I interviewed some incredibly charming bartenders about their love of Campari to unearth the reasons why it’s so beloved, even through it’s crazy bitter and used to be made with crushed-up beetles. Read the story on VICE here.

I could use a Negroni right now.

I also got sent to Bonnaroo to eat as much as I could physically muster, and I made it pretty far! Click the link to follow me on my insane caloric journey as I dodge teenage breasts, watch Lionel Richie drink Gatorade out of a wine glass, and down approximately 300 margaritas.

Here’s what I’ve been letting myself feel to, while standing up straight and walking down the street like a girl who’s back.

1. The Replacements – They’re Blind

I never listened much to Don’t Tell a Soul until I found it on cassette a few weeks ago and thought to give it a whirl in spite of the fact that it’s the least-discussed Replacements album. But when this song wafted out of my pink Panasonic, I loved it’s doo-woppy sound and soaring chorus. It could be sung by the Zombies or the Miracles in a different era, but it’s with Paul Westerburg’s throaty, warbly voice that it really turns to magic.

‘Cause they’re blind
They hold you too close to the light
and I see what they only might if they’d learn
but they’re letting you burn, ’cause they’re blind

2. American Football – Never Meant

The special part about this song is its perfect encapsulation of bittersweetness. It’s as pretty as it is sad, as musically complex as it is melodically simple. I think that this one will stick with me forever; it has for 14 years and counting.

3. Underworld – Born Slippy Nuxx

Dirty numb angel boy
In the doorway boy
She was a lipstick boy
She was a beautiful boy
And tears, boy
And all in your inner space boy
He had hand girls, boy
And steel, boy
He had chemicals, boy
I’ve grown so close to you, boy
And you just groan, boy
She said come over come over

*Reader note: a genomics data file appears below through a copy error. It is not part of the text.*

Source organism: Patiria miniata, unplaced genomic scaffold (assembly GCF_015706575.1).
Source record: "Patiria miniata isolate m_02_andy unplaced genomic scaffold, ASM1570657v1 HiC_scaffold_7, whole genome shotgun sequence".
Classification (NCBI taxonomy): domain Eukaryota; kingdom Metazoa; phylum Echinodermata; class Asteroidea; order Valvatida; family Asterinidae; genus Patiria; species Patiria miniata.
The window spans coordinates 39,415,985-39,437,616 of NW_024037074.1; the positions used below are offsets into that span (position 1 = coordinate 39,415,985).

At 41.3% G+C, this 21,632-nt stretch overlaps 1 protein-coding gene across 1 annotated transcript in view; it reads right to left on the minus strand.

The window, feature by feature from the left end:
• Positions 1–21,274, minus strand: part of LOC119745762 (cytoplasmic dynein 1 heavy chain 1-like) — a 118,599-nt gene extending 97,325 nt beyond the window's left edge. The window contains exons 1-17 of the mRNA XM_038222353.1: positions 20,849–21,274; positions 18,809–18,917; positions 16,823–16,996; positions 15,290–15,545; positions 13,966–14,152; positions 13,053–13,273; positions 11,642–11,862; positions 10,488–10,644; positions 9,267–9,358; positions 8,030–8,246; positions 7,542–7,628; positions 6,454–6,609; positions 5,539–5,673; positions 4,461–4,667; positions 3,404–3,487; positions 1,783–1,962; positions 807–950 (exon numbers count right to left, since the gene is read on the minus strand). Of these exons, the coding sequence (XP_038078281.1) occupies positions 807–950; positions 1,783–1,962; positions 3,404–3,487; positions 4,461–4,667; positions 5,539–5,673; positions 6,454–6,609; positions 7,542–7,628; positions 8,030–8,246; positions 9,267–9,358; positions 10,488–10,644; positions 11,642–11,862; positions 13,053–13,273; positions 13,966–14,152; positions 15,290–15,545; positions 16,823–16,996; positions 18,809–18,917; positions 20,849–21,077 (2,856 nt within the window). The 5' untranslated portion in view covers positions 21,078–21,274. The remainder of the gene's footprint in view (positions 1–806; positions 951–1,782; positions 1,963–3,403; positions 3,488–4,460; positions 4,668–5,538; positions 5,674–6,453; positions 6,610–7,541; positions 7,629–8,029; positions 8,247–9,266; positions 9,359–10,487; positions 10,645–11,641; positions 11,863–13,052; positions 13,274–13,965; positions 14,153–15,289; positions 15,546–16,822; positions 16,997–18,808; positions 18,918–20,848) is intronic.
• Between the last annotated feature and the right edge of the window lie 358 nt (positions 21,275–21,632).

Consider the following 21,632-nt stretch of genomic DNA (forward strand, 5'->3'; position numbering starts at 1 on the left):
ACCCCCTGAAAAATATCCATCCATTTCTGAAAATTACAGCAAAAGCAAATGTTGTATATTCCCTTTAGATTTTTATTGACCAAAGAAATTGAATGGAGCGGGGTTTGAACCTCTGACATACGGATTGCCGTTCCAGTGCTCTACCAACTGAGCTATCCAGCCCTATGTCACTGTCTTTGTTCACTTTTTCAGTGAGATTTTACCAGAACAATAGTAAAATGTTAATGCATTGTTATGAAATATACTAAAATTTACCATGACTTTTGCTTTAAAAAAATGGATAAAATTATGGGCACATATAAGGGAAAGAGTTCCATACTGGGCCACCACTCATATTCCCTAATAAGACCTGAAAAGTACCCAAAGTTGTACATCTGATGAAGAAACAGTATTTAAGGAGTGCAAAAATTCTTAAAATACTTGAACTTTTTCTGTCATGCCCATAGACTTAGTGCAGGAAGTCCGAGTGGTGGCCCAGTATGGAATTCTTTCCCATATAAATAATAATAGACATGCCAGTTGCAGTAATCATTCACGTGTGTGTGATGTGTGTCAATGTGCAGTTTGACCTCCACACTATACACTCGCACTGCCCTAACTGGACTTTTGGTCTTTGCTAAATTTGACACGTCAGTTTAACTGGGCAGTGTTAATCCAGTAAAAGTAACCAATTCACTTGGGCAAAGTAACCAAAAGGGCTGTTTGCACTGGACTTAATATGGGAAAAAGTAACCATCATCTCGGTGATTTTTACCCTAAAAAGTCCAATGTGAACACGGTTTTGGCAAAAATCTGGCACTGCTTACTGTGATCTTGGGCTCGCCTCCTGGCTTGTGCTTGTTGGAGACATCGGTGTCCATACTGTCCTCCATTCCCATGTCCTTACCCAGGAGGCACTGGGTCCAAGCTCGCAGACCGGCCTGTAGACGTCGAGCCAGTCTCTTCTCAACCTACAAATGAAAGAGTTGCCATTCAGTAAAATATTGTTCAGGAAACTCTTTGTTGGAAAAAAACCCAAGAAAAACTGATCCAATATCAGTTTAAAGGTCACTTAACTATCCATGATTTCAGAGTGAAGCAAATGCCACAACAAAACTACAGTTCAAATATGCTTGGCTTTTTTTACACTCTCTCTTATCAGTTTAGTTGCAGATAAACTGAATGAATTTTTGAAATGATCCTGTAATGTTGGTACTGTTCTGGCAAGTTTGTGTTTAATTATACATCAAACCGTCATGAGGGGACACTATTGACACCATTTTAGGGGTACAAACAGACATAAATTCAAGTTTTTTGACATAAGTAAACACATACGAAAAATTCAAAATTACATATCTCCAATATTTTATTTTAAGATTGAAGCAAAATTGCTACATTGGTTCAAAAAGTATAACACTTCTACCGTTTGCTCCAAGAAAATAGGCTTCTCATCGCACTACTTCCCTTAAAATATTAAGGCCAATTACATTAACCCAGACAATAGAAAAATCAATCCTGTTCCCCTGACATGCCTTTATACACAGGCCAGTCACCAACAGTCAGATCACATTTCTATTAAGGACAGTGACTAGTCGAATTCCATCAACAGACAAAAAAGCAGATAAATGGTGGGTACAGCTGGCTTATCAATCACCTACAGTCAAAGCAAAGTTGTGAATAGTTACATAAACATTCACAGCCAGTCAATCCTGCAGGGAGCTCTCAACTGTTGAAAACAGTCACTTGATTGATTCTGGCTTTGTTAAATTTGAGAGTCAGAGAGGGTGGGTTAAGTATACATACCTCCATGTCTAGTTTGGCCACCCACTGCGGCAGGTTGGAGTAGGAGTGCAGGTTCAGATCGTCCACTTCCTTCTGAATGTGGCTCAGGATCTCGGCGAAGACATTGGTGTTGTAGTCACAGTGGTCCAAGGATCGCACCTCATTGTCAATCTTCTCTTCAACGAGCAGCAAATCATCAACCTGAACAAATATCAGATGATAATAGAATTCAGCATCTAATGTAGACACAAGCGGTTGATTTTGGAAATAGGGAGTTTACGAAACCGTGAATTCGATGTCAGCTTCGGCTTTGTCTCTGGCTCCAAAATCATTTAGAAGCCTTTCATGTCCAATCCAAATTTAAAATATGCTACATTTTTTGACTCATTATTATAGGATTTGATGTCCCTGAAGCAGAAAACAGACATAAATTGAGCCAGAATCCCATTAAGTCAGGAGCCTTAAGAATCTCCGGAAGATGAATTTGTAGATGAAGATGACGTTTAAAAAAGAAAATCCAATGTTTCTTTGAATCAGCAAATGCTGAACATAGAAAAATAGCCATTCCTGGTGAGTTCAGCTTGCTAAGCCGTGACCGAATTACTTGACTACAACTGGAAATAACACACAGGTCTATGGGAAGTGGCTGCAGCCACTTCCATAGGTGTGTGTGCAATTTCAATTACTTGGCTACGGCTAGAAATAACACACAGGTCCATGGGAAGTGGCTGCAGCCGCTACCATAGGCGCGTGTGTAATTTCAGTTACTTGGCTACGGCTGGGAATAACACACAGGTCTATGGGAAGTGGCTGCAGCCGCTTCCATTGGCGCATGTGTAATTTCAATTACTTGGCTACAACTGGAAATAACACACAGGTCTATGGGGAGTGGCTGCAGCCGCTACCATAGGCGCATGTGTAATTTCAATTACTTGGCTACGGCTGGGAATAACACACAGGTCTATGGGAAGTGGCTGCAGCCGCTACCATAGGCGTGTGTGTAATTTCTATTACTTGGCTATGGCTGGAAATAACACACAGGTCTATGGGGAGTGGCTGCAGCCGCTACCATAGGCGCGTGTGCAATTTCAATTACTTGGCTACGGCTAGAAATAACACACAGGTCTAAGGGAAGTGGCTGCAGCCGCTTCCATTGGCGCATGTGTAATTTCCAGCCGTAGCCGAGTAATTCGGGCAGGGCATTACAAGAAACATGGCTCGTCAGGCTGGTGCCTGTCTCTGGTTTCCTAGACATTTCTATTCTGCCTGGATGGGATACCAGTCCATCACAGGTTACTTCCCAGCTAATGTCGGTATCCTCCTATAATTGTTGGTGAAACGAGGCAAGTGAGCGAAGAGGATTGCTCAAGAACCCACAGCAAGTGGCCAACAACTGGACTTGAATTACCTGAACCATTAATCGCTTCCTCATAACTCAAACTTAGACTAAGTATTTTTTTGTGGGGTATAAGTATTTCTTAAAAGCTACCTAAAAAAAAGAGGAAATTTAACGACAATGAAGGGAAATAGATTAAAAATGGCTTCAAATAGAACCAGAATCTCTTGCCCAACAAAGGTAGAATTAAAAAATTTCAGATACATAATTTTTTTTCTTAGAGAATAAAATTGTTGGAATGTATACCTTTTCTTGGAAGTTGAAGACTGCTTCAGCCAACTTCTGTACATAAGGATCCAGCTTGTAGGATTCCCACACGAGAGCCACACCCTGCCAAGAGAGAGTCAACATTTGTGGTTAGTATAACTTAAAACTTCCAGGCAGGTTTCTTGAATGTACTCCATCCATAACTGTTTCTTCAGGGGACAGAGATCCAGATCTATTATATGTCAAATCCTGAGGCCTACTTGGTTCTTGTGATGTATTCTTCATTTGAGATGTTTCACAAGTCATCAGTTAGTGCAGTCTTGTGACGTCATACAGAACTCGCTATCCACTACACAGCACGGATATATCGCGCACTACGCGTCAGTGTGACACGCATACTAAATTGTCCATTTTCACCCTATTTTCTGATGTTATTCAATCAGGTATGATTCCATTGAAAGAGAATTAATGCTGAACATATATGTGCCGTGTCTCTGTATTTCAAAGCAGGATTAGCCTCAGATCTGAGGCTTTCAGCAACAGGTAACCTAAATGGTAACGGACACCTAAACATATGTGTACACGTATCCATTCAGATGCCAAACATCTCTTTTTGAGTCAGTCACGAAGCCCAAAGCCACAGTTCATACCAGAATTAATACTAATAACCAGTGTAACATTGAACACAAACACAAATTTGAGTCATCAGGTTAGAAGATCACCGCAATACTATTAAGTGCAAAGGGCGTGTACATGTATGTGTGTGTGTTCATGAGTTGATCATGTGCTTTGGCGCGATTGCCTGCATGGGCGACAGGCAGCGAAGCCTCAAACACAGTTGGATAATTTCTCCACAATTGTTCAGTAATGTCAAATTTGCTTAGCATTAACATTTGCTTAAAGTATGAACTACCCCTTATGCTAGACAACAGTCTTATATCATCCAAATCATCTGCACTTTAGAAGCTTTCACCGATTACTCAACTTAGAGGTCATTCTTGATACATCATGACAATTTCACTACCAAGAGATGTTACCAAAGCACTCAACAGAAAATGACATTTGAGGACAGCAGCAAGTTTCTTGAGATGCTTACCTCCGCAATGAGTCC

She smiled at you, boy

This song is difficult to dissociate from Trainspotting, so let’s not dissociate it. Let’s suppose that it comes in tandem with the last scene, when Renton has decided to turn his back on his junkie criminal tendencies with a final act of selfishness; stealing the bag of money from his miserable friends and running off to better himself because he know that they won’t. Now I don’t want to say that this is an admirable act—even he agrees that it’s deeply messed up. But this is the song of empowerment, of doing what’s best for yourself even when to others it may seem wrong. And that, well, that feels really good.

4. Washed Out – Paracosm

Listening to this song at high volume through decent headphones feels like getting a massage on a raft that’s floating down a secluded river lined with flowers. It’s a warm wool blanket that wraps around you when you most need it. And the fadeout is an homage to Slowdive’s “Shine,” which is another perfect anthem for unfurrowing your brow.

5. Cocteau Twins – Sea, Swallow Me

Pure, glassy, sparkling beauty. Nothing more, and nothing less. It reaches inside of you and touches your skin from the inside out. But unlike Paracosm, which is incandescent and embracing, this one is a cold mist. That’s all you need sometimes—a chill to wake you up.

6. John Maus – Cop Killer

Turn to this weird darkwave cop-killing anthem for a dose of sinister camaraderie with a fellow renegade. It’s as though John Maus knows just the absurdity of being the professor-turned-electronic musician who is advocating one of the most frowned-upon crimes possible. We all get some dark thoughts sometimes, don’t we?

7. The Cairo Gang – Shivers

The Cairo Gang have a lo-fi, smoky noise that turns croons of hurt into spirals of psychedelia. Through a stained glass window, after all, everything is fragmented into gentle, glowing color. This track is a cover of young Nick Cave’s band Boys Next Door, and through their simple interpretation it is made lusher, more rural and rugged. It’s hard to believe that the original is 35 years old, but it fits in just as well here as long as there’s still a corner to lean up against, a place to narrow your eyes like you’ve got a bad one coming.